Strewn story parts pile up in Stop-Loss, a painfully polite Iraq war drama pitched at the MTV generation.
Lisa Schwarzbaum - Entertainment Weekly
In some ways, there is a grim, accidental timeliness in the release of Stop-Loss, which focuses on the ordeal of American soldiers in and out of combat.
A.O. Scott - New York Times
Stop-Loss can't quite decide whether to focus on making a powerful statement on a controversial and unfamiliar military policy or on a more predictable drama about the traumatic effect of war on young people's lives.
Claudia Puig - USA Today
It's a remarkably entertaining movie, thanks in part to a first-rate cast and a director who knows you can't make a point without calling everyone to attention.
John Anderson - Washington Post
[Director] Peirce wants to leave us with something heavy to ponder, but I'll be damned if I can figure out what that is.
Ty Burr - Boston Globe
Viewers of any age are bound to be moved by [director Peirce's] primary theme: that there is no easy cure for these damaged young veterans, whether they return to war or fight their demons at home.
Elizabeth Weitzman - New York Daily News
Swamped by cliches, continuity problems, stock characters and very good intentions.
Joanne Kaufman - Wall Street Journal
It's more a sweaty assemblage of dramatic high-points than a coherent, persuasive story of wounded warriors trying to make it.
Amy Biancolli - Houston Chronicle
Anchored by deft performances from a sturdy ensemble, Stop-Loss provides proof of Peirce's sensitivity with actors as well as her interest in stories of American folk who don't often get the close-ups they should.
Lisa Kennedy - Denver Post
The power of Stop-Loss -- and this is no dumb joke -- is that it shows its hero between Iraq and a hard place.
David Edelstein - New York Magazine
Boys Don't Cry director Kimberly Pearce attempts to anchor the Iraq War debate in the lives of a specific subset of soldiers and nearly pulls it off. But her promising premise runs into a rut of incompatible accents and melodramatic excess.
Logan Hill - New York Magazine
Stop-Loss is not a great movie, but it's forceful, effective, and alive, with the raw, mixed-up emotions produced by an endless war -- a time when the patriotism of military families is in danger of being exploited beyond endurance.
David Denby - New Yorker
Peirce's obvious respect for the returned soldiers should prevent Stop-Loss from being dismissed as a Hollywood anti-war screed. It's more accurately described as an anti-war movie with a resolutely pro-troop message.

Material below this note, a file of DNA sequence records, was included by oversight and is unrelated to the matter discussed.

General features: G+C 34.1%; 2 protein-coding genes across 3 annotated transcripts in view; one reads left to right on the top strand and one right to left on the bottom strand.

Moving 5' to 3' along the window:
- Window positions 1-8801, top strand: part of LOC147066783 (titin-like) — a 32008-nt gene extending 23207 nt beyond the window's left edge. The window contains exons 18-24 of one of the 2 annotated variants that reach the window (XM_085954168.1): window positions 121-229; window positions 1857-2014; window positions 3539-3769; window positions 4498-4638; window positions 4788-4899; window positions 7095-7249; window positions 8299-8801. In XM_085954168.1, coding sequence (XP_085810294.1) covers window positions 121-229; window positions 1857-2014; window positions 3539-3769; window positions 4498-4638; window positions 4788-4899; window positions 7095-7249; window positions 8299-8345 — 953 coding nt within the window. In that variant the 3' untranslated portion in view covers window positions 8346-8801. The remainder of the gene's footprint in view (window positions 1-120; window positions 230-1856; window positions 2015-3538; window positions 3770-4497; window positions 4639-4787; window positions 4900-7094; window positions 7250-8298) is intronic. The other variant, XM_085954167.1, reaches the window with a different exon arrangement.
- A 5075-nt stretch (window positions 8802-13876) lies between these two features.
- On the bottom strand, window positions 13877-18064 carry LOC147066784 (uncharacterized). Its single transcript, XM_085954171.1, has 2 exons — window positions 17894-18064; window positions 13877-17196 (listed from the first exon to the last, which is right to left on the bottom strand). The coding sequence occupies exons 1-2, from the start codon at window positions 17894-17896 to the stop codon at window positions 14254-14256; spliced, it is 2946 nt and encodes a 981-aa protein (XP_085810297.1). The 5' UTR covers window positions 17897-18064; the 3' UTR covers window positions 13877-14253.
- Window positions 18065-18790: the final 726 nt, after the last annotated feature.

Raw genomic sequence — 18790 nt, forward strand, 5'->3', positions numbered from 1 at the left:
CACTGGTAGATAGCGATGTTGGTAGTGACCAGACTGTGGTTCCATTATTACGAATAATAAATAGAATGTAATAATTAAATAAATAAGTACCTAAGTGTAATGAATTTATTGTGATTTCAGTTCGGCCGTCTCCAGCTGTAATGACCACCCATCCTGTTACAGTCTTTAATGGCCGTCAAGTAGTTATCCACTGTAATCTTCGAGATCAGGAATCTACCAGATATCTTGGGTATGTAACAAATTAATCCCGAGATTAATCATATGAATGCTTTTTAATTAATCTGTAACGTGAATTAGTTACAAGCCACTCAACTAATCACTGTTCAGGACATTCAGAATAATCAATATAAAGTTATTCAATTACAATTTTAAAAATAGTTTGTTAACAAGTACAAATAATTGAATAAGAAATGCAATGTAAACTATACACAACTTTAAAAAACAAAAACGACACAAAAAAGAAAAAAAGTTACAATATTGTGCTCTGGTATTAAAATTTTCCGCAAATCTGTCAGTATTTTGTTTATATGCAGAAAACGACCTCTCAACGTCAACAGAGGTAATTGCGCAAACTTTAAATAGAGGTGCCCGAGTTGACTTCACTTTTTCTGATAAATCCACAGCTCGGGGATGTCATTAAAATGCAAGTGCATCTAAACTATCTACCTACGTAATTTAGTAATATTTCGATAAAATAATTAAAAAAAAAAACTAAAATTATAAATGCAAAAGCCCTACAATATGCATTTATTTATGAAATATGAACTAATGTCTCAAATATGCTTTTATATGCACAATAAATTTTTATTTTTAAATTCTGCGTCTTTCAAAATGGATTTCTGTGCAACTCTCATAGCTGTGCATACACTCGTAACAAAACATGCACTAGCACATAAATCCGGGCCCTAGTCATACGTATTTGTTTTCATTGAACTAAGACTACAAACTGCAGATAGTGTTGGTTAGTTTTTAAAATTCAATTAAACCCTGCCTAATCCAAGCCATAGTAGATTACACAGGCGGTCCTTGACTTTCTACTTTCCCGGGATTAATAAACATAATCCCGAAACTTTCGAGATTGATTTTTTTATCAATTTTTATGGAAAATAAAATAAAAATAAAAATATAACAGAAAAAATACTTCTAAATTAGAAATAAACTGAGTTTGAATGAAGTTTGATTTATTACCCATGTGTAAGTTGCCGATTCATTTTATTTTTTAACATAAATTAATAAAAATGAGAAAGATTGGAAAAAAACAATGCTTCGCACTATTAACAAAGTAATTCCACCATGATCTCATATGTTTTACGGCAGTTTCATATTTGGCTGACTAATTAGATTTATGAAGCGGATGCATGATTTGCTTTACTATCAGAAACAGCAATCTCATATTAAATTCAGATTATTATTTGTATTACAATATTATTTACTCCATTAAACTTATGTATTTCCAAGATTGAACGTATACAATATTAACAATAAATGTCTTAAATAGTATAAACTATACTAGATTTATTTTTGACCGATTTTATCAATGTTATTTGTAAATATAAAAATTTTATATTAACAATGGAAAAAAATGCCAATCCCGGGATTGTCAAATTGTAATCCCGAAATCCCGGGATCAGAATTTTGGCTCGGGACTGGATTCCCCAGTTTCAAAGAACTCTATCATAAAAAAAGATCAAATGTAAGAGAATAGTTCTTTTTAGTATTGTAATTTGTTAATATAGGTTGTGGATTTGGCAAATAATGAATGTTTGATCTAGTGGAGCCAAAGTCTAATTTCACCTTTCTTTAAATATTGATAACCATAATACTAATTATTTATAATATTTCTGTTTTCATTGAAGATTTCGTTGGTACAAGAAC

Jessica Reaves - Chicago Tribune
Though its intentions are noble, it's hampered by a stock romantic subplot, a familiar structure, and a lack of symmetry.
J. R. Jones - Chicago Reader
While it would be premature to decorate it as the Best Years of Our Lives or Coming Home of the Surge, Stop-Loss carries the emotional force and propulsive drama of the quintessential soldier's story.
Carrie Rickey - Philadelphia Inquirer
The story steers away from cliches and political polemics, maintaining a tone of unflinching emotional realism.
Colin Covert - Minneapolis Star Tribune
There's a keen and ugly sense of anguish to Stop-Loss, a caged sense of powerlessness beyond political outrage that makes this film far and away the most effective effort yet at capturing the frustration of the war in Iraq.
Tom Long - Detroit News
Stop-Loss goes in too many directions at once, and most of those directions are predictable.
Bill Goodykoontz - Arizona Republic
A wildly uneven drama, by turns sincere and synthetic.
Joe Leydon - Variety
After five years of news footage and documentaries coming from the war in Iraq, Stop-Loss is as phony as a re-enactment with finger pup pets.
Kyle Smith - New York Post
Brilliantly observed and vividly shot, built on a career-making performance by Ryan Phillippe, its an Iraq War movie for Americans whove been avoiding Iraq movies, even the good ones such as In the Valley of Elah.
Roger Moore - Orlando Sentinel
The movie is a gripping but very limited view of their lives.
Philip Marchand - Toronto Star
Writer/director Kimberly Peirce has clearly done her homework. What she hasn't done, at least not here, is develop any strong point of view about the war.
Rick Groen - Globe and Mail
Stop-Loss tries to be about so many things that it addresses none of them adequately.
Stephanie Zacharek - Salon.com